THE INNOCENCE THAT KILLS by Ronald Levitsky

THE INNOCENCE THAT KILLS

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KIRKUS REVIEW

After defending civil-rights cases from Virginia (The Love That Kills, 1991) to North Dakota (Stone Boy, 1993), Nate Rosen comes home to Chicago to visit his 15-year-old daughter Sarah -- and walks into the middle of an even more volatile case: Sarah's friend Nina Melendez, whose mother and aunt (primed by Nina's diary) have accused her teacher Martin Bixby of molesting her, is found at the bottom of a convenient ravine. Case closed, say the relieved Evanston police; and Nate, joining Nina's cleaning-lady mother, Esther and her artist aunt Lucila for some straight answers, finds himself stonewalled by everybody from the spineless school principal to the EIlsworths, Esther's posh employers, to his own ex-wife, a colleague of Bixby's. Nate's even divided against himself, as the civil-rights lawyer in him slugs it out with the overprotective father. The sorry answers in the case take Nate far beyond the question of Bixby's guilt and the welfare of the kids in Arbor Shore High School for a walk on cushy suburbia's wildest side-seen here as if by a sympathetic foreign observer with compassion and surgical precision.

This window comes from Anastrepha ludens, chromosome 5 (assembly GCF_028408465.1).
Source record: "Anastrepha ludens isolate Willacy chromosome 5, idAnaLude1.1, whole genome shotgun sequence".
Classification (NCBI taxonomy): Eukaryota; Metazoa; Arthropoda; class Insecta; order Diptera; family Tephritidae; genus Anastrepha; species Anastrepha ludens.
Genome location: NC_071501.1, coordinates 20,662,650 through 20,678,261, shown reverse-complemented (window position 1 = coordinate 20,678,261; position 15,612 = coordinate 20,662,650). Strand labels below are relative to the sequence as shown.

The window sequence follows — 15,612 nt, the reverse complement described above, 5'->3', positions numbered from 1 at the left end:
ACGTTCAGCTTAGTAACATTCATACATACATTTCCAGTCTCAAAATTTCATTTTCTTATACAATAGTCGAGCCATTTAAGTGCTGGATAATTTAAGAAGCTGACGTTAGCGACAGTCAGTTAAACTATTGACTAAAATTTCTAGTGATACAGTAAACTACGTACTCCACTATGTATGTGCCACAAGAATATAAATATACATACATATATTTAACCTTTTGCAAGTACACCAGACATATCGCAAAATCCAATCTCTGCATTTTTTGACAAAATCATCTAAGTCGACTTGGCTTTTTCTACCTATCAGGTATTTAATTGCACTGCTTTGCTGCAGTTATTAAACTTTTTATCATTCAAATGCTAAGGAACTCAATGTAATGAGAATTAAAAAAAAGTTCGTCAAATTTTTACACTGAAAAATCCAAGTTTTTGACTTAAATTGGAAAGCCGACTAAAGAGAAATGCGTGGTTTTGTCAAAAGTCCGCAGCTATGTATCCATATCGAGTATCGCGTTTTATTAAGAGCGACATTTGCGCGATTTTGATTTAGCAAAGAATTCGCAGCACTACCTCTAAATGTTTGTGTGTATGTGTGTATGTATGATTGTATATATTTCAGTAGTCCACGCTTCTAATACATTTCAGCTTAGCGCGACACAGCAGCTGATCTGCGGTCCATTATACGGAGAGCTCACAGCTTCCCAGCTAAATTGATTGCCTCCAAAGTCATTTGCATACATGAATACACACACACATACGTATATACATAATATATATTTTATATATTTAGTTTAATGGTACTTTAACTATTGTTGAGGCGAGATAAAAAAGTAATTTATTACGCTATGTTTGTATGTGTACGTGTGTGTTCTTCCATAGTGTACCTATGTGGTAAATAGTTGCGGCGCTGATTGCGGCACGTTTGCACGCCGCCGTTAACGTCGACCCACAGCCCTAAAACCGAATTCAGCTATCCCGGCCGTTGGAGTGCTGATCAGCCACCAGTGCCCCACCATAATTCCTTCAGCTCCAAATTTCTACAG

Pub Date: June 1st, 1994
Page count: 260pp
Publisher: Scribners